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J Gen Physiol. 2007 Sep;130(3):283-302.

Simulation of Ca2+ movements within the sarcomere of fast-twitch mouse fibers stimulated by action potentials.

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Department of Physiology, University of Pennsylvania School of Medicine, Philadelphia, PA 19104, USA.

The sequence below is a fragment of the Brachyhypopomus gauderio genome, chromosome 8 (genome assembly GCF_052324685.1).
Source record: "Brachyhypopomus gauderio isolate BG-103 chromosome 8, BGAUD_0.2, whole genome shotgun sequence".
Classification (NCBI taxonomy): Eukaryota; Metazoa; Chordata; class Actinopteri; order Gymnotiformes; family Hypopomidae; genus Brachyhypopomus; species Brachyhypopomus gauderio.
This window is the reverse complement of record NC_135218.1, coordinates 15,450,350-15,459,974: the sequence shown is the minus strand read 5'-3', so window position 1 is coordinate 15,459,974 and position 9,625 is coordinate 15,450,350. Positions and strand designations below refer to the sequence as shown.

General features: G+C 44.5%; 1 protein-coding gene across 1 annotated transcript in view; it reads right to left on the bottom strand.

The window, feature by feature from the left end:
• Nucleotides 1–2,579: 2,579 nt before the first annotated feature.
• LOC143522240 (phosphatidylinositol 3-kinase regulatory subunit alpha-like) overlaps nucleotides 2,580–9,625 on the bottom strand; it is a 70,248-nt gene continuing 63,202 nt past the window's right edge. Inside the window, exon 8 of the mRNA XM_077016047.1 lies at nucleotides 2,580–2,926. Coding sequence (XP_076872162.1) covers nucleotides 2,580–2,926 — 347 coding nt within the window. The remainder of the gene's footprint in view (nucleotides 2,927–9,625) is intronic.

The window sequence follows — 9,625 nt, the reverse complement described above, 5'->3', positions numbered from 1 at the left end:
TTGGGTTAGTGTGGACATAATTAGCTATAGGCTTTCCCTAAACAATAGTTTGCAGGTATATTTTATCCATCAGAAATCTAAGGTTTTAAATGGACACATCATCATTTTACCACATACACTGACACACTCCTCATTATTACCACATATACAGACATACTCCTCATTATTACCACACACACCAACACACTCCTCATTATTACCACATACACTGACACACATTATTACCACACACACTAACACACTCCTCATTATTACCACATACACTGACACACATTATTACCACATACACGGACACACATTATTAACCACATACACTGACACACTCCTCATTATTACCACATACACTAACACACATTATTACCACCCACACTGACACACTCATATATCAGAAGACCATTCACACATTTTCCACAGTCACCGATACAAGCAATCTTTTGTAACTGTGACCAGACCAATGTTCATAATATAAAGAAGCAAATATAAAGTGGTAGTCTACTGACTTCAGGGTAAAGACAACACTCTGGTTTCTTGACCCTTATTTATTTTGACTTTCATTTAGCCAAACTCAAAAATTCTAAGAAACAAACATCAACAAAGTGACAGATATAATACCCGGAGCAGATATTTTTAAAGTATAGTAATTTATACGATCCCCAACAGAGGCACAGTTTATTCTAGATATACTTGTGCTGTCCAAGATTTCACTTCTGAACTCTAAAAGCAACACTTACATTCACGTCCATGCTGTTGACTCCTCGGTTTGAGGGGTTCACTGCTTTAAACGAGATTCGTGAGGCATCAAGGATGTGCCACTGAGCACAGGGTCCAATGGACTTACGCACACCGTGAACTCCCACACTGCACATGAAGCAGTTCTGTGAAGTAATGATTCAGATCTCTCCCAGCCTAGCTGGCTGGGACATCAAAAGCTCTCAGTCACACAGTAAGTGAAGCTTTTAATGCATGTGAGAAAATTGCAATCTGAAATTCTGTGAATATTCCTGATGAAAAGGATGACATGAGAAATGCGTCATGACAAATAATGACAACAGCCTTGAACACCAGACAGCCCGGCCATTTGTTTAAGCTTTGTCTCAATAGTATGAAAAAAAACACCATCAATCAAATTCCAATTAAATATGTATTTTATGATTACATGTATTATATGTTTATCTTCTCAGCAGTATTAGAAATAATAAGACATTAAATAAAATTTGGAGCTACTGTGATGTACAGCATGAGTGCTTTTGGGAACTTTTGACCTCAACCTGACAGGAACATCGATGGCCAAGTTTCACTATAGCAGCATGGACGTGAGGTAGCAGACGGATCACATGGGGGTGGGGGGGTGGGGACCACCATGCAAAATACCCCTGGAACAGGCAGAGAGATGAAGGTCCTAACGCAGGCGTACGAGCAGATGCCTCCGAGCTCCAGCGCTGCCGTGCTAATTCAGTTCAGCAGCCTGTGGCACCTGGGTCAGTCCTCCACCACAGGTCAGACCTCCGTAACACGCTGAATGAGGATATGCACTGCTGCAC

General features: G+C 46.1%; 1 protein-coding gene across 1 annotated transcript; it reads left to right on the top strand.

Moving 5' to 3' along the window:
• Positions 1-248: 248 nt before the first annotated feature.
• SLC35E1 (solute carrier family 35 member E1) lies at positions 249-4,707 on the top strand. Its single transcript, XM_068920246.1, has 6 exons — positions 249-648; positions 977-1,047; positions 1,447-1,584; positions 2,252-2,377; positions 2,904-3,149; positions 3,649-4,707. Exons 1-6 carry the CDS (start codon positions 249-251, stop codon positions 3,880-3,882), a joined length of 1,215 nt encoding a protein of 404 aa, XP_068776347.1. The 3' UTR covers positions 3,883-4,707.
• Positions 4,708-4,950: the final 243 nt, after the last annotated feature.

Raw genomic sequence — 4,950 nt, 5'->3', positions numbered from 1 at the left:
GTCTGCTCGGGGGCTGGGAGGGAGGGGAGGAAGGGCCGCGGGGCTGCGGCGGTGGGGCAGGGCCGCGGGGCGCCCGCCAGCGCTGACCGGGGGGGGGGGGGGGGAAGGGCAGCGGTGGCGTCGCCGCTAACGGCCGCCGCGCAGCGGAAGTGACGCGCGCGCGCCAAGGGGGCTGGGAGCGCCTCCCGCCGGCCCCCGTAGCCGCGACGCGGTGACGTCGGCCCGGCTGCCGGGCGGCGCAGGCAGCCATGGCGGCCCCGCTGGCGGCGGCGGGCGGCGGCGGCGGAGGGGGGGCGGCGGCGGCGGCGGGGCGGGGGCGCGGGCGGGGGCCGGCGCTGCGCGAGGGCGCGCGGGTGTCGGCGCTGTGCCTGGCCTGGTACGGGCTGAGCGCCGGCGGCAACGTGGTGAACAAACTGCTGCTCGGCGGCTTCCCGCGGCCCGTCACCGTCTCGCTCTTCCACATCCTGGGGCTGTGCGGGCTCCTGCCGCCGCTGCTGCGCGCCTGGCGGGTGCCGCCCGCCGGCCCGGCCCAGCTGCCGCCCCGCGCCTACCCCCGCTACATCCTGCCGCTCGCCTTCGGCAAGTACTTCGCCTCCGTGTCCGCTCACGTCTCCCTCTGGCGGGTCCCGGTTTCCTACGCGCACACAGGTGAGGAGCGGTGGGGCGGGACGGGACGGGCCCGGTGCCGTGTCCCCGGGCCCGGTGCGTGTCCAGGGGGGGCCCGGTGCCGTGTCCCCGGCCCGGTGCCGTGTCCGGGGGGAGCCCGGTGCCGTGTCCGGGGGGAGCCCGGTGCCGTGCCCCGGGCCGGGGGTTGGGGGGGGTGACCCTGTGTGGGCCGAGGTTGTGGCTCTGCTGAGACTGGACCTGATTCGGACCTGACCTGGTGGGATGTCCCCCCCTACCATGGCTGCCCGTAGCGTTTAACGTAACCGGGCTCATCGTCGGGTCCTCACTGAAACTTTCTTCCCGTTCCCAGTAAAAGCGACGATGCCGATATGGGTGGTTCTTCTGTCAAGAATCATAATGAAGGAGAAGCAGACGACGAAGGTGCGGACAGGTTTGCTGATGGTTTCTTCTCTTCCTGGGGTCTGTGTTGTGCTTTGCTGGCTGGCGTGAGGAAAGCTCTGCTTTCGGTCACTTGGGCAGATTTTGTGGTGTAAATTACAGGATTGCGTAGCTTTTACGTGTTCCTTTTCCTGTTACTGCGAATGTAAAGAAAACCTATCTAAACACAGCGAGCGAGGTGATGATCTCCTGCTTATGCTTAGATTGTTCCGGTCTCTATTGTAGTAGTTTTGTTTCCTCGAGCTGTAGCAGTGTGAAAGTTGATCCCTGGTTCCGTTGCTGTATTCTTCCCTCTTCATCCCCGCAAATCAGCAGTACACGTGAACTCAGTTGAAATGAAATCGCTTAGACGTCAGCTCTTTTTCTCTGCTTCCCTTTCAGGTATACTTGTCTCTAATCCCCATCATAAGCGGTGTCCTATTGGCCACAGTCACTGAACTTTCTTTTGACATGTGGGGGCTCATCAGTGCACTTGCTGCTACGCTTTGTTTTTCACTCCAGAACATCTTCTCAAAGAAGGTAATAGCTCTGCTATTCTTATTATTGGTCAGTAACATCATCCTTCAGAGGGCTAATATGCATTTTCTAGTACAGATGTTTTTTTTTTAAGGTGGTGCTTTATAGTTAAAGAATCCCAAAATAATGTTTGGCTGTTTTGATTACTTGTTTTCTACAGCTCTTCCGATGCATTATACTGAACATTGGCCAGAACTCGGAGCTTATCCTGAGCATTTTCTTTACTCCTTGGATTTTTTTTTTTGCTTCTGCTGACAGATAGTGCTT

Ca(2+) release from the sarcoplasmic reticulum (SR) of skeletal muscle takes place at the triadic junctions; following release, Ca(2+) spreads within the sarcomere by diffusion. Here, we report multicompartment simulations of changes in sarcomeric Ca(2+) evoked by action potentials (APs) in fast-twitch fibers of adult mice. The simulations include Ca(2+) complexation reactions with ATP, troponin, parvalbumin, and the SR Ca(2+) pump, as well as Ca(2+) transport by the pump. Results are compared with spatially averaged Ca(2+) transients measured in mouse fibers with furaptra, a low-affinity, rapidly responding Ca(2+) indicator. The furaptra Deltaf(CaD) signal (change in the fraction of the indicator in the Ca(2+)-bound form) evoked by one AP is well simulated under the assumption that SR Ca(2+) release has a peak of 200-225 microM/ms and a FDHM of approximately 1.6 ms (16 degrees C). Deltaf(CaD) elicited by a five-shock, 67-Hz train of APs is well simulated under the assumption that in response to APs 2-5, Ca(2+) release decreases progressively from 0.25 to 0.15 times that elicited by the first AP, a reduction likely due to Ca(2+) inactivation of Ca(2+) release. Recovery from inactivation was studied with a two-AP protocol; the amplitude of the second release recovered to >0.9 times that of the first with a rate constant of 7 s(-1). An obvious feature of Deltaf(CaD) during a five-shock train is a progressive decline in the rate of decay from the individual peaks of Deltaf(CaD). According to the simulations, this decline is due to a reduction in available Ca(2+) binding sites on troponin and parvalbumin. The effects of sarcomere length, the location of the triadic junctions, resting [Ca(2+)], the parvalbumin concentration, and possible uptake of Ca(2+) by mitochondria were also investigated. Overall, the simulations indicate that this reaction-diffusion model, which was originally developed for Ca(2+) sparks in frog fibers, works well when adapted to mouse fast-twitch fibers stimulated by APs.

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